Resolving property disputes in Lagos can be a complicated process. Fortunately, many tools are available that aid amicable settlement without having to take legal action. These include:

Mediation and Arbitration

Mediation and arbitration services provide an alternative to going to court by allowing the involved parties to agree without needing a judge or jury.


Negotiation involves direct communication between all parties to agree on resolving the dispute. You can do it with or without the assistance of a professional mediator.

Property Dispute Resolution Centres

In some cases, it may be possible to resolve a property dispute by attending a Property Dispute Resolution Centre in Lagos. These centres provide a forum for parties to discuss their disagreements and reach an agreement that leads to an amicable settlement without needing legal action.


If all other attempts at resolving the dispute are unsuccessful, either of the parties may resort to taking legal action. This means filing a lawsuit in court and letting the judge or jury decide what will happen.

Knowing When To Seek Legal Advice

When it comes to property disputes, it is important to seek the advice of an experienced lawyer. A lawyer can help you understand your rights as a property owner and provide valuable guidance on the best course of action for resolving the dispute without much stress or going through physical fights that can lead to personal injuries or untimely death.

It is also important to remember that legal action should only be taken as a last resort when all other alternative dispute resolution centres have been unsuccessful.

Family Dispute Over Properties In Lagos

Family disputes over properties in Lagos can be particularly difficult to resolve. In some cases, these disputes may arise due to a misunderstanding or dispute between family members concerning the ownership or use of a property.

In such cases, it is recommended that all parties involved seek legal advice to ensure that their rights and responsibilities are properly understood and protected. A lawyer can help guide the best course of the dispute resolution process and may be able to help negotiate an out-of-court settlement.

Frequently Asked Questions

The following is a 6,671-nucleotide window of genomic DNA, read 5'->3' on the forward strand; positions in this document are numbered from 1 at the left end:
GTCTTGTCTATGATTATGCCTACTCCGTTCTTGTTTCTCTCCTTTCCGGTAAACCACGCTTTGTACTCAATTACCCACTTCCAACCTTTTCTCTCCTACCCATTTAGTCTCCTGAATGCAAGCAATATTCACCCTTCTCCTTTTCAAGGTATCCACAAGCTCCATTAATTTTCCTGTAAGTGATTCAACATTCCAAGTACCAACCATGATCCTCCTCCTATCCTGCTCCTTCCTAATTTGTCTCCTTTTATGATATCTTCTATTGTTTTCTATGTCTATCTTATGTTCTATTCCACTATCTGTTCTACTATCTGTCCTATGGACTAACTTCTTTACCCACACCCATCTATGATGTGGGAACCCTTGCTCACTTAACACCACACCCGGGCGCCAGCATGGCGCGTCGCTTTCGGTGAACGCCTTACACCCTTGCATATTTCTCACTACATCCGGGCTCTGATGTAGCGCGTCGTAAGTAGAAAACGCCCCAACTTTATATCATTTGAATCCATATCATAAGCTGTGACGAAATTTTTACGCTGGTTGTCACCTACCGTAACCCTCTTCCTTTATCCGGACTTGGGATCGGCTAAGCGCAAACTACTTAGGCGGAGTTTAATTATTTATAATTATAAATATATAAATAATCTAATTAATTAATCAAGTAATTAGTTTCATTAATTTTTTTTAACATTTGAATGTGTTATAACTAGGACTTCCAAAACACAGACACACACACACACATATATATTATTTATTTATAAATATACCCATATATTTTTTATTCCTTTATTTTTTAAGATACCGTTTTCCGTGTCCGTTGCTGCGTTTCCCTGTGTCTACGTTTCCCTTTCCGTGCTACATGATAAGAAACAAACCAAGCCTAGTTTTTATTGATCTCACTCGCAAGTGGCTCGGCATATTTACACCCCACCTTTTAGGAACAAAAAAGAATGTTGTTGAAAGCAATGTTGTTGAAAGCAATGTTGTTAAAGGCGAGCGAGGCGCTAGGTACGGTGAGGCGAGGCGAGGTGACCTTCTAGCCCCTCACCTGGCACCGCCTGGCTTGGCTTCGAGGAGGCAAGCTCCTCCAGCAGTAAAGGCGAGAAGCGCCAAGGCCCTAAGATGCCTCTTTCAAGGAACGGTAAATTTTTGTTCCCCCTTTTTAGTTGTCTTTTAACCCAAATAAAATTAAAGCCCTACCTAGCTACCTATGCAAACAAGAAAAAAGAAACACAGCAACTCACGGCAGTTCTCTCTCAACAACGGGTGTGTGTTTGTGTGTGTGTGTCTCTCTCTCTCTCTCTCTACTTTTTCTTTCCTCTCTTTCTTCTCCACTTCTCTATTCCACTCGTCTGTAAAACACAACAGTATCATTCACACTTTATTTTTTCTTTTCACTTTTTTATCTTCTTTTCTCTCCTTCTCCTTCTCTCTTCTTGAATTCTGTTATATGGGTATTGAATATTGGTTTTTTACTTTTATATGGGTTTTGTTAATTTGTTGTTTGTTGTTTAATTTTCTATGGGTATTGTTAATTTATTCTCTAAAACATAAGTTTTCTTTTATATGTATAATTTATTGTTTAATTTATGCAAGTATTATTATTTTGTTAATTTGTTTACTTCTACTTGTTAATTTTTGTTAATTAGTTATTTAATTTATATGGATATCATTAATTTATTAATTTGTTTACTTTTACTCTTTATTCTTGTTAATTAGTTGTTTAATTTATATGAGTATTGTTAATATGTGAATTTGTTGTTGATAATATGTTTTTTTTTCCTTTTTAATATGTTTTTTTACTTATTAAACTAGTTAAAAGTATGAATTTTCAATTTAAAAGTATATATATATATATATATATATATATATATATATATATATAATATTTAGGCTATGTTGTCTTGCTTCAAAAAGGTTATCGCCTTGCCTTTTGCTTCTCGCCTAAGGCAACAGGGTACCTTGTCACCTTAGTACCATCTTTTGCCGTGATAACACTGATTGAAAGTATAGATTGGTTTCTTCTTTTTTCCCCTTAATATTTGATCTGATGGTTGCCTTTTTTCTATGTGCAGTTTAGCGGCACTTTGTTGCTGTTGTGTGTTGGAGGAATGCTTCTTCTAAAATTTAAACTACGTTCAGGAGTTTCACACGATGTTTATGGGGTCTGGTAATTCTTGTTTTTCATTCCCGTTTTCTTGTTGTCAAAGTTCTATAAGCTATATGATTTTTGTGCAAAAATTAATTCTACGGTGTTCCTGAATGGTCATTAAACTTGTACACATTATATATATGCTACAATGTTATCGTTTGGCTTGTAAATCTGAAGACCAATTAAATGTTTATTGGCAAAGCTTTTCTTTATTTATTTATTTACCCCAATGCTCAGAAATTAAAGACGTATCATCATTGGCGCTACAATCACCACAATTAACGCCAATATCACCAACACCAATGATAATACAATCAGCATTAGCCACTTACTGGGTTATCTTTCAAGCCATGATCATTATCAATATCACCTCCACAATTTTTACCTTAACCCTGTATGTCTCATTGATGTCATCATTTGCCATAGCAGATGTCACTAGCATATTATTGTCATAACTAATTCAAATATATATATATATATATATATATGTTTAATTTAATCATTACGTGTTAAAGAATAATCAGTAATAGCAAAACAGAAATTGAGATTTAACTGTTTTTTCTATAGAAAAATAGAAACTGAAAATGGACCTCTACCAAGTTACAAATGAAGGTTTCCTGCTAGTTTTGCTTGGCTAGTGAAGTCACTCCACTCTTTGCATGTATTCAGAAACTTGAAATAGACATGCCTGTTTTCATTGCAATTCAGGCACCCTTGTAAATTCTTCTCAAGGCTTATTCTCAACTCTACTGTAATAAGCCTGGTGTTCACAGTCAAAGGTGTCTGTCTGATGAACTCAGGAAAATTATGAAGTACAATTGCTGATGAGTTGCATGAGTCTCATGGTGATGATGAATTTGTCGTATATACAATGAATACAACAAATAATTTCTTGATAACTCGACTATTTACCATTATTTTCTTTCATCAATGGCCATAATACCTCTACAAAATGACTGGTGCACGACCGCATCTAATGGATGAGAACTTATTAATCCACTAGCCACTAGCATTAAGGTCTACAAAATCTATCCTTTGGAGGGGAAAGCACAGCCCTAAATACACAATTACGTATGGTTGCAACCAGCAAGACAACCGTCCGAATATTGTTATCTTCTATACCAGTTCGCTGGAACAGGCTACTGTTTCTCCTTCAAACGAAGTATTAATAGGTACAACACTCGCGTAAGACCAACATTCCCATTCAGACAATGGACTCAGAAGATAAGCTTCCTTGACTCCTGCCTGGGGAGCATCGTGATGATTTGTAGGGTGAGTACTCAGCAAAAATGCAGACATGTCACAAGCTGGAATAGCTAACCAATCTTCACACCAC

What Is a Property Dispute?

A property dispute is a disagreement between two or more people concerning land ownership, use, possession, and control. Property disputes can involve boundary, title, easement, lease, and trespass disputes.

What Are The Causes Of Property Dispute In Lagos

The causes of property disputes in Lagos include lack of clear title documents or deeds for a property, forged documents, a misunderstanding of agreements or laws, inaccurate or incomplete property records, failure to keep up with maintenance and upkeep obligations, and unresolved boundary disputes.

What Is The Nigerian Land Use Act?

The Nigerian Land Use Act of 1979 is a law that governs the right to own and possesses land in Lagos and Nigeria as a whole. This law seeks to protect people’s right to own and possess land while providing a framework for resolving disputes concerning the ownership or use of land.

What Is the Multi-Door Courthouse System, and How Does It Help Resolve Property Disputes?

The Multi-Door Courthouse (MDC) system is a dispute resolution centre located in Lagos. This system provides access to alternative and non-adversarial forms of dispute resolution, such as mediation, arbitration, negotiation, and conciliation.

What Are Some Strategies for Resolution of Dispute in Lagos?

When resolving property disputes in Lagos, there are a few options available. These include attempting to reach an out-of-court settlement through negotiation or mediation services


Property disputes can be complex and difficult without a good legal framework and representation. In Lagos, there are several laws about property rights and other ways to settle disputes, like mediation and arbitration.

People in a property dispute need to know their legal rights and responsibilities and talk to an experienced lawyer if they consider going to court. With the right assistance, resolving a property dispute without going to court is possible.